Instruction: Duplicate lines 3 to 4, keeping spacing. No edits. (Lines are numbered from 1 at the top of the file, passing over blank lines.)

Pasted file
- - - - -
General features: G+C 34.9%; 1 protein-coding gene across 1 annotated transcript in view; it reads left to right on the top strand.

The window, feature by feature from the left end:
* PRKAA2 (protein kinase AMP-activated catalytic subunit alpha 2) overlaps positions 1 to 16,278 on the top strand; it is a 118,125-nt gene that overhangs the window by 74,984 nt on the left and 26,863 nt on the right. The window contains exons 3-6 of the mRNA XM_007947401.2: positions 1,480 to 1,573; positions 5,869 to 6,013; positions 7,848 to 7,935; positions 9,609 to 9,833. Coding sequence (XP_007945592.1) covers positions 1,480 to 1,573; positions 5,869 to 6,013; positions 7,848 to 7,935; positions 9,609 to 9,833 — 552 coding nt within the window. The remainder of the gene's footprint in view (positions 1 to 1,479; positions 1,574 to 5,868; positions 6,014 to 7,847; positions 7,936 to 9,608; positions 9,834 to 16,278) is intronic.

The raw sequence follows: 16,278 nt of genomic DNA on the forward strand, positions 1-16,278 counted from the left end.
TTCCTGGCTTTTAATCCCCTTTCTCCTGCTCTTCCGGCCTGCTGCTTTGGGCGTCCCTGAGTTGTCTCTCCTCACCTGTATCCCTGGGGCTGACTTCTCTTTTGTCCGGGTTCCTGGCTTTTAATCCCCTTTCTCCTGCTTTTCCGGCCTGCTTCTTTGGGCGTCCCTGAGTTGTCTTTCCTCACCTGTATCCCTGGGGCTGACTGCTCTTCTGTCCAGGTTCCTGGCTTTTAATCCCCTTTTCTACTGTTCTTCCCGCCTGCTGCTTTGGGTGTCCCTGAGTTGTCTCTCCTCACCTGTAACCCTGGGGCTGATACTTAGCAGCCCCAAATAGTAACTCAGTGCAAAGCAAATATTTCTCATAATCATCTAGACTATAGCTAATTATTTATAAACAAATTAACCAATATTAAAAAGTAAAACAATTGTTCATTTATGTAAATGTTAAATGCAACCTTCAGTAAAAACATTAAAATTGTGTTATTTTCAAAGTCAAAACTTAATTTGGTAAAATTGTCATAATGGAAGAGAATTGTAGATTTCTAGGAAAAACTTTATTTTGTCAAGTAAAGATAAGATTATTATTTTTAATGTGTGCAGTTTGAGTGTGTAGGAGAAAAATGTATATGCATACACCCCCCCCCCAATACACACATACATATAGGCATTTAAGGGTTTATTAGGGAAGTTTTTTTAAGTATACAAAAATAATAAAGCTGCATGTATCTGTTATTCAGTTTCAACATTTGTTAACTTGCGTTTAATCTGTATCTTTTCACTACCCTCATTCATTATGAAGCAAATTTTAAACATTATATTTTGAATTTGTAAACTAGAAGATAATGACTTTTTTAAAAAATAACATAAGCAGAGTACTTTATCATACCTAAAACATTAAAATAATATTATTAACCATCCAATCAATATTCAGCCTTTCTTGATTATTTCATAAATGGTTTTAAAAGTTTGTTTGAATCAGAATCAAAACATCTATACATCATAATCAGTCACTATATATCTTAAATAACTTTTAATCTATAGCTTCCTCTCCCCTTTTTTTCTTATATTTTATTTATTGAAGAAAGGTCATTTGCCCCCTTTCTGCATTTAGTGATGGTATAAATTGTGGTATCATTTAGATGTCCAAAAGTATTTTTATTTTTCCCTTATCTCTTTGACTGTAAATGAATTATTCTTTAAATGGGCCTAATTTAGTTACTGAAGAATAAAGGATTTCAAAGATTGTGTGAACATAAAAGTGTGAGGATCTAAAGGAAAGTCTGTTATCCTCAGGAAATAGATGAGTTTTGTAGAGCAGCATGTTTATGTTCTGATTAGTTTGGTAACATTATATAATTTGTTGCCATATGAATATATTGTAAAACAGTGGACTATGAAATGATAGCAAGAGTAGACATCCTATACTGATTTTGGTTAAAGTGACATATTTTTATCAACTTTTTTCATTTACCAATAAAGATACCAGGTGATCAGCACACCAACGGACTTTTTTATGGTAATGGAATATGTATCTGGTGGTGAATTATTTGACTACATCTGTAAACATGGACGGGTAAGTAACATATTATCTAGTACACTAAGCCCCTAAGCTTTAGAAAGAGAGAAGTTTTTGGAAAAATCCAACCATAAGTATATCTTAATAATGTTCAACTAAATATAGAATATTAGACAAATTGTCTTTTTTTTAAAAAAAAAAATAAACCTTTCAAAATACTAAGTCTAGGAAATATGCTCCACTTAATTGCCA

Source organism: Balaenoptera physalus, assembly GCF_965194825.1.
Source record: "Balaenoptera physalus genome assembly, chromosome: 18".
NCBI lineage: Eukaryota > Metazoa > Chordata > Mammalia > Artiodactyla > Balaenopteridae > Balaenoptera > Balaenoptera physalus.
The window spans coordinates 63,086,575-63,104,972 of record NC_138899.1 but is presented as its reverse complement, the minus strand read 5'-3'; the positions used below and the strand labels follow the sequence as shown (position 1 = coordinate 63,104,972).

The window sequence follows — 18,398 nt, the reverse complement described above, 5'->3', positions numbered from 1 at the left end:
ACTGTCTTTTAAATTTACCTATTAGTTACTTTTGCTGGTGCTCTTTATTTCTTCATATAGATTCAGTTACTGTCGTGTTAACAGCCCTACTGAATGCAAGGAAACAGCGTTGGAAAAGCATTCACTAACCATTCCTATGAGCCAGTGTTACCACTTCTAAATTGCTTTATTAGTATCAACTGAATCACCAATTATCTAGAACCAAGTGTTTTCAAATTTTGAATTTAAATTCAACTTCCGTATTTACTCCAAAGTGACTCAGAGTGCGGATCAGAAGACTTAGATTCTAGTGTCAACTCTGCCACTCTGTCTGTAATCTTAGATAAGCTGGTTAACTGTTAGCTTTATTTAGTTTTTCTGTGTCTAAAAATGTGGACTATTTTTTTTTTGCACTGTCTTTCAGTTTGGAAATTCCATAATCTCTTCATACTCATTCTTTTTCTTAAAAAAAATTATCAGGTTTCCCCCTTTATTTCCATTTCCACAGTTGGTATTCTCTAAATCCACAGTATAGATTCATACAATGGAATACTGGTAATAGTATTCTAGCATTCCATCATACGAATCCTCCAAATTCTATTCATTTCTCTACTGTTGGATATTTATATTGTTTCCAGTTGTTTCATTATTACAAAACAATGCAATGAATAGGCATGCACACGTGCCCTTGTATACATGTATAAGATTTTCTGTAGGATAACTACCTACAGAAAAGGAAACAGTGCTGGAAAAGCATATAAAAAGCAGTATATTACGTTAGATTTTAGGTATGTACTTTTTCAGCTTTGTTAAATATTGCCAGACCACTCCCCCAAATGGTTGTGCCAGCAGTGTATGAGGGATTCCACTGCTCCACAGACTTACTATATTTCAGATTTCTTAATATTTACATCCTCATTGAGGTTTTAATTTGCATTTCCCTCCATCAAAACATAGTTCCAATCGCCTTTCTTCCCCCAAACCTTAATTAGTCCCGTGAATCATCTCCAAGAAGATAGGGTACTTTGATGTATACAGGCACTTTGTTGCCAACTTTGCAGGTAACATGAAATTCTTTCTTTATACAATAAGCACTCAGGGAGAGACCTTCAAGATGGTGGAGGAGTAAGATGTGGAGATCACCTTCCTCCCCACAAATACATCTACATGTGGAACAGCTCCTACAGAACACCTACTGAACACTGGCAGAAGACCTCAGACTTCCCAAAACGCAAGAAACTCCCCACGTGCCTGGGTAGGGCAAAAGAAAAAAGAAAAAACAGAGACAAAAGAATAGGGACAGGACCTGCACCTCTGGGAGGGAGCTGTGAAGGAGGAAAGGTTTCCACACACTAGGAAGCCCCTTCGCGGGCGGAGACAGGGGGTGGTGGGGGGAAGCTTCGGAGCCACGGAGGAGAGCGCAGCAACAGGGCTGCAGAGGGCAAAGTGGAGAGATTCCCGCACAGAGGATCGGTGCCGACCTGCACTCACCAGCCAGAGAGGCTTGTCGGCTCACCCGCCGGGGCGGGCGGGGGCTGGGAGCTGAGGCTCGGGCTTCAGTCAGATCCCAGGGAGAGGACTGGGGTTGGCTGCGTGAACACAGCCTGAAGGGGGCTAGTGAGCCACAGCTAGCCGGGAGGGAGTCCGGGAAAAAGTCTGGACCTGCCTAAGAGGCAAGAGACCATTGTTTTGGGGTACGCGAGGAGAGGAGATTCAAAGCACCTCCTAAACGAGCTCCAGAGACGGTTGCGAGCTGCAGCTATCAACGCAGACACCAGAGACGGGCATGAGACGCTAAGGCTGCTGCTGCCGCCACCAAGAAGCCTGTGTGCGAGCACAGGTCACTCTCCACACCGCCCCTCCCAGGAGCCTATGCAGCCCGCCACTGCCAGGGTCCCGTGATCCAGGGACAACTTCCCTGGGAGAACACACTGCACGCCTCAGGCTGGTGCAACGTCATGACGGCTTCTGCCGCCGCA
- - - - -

* PRKAA2 (protein kinase AMP-activated catalytic subunit alpha 2) overlaps positions 1 to 16,278 on the top strand; it is a 118,125-nt gene that overhangs the window by 74,984 nt on the left and 26,863 nt on the right. The window contains exons 3-6 of the mRNA XM_007947401.2: positions 1,480 to 1,573; positions 5,869 to 6,013; positions 7,848 to 7,935; positions 9,609 to 9,833. Coding sequence (XP_007945592.1) covers positions 1,480 to 1,573; positions 5,869 to 6,013; positions 7,848 to 7,935; positions 9,609 to 9,833 — 552 coding nt within the window. The remainder of the gene's footprint in view (positions 1 to 1,479; positions 1,574 to 5,868; positions 6,014 to 7,847; positions 7,936 to 9,608; positions 9,834 to 16,278) is intronic.

The raw sequence follows: 16,278 nt of genomic DNA on the forward strand, positions 1-16,278 counted from the left end.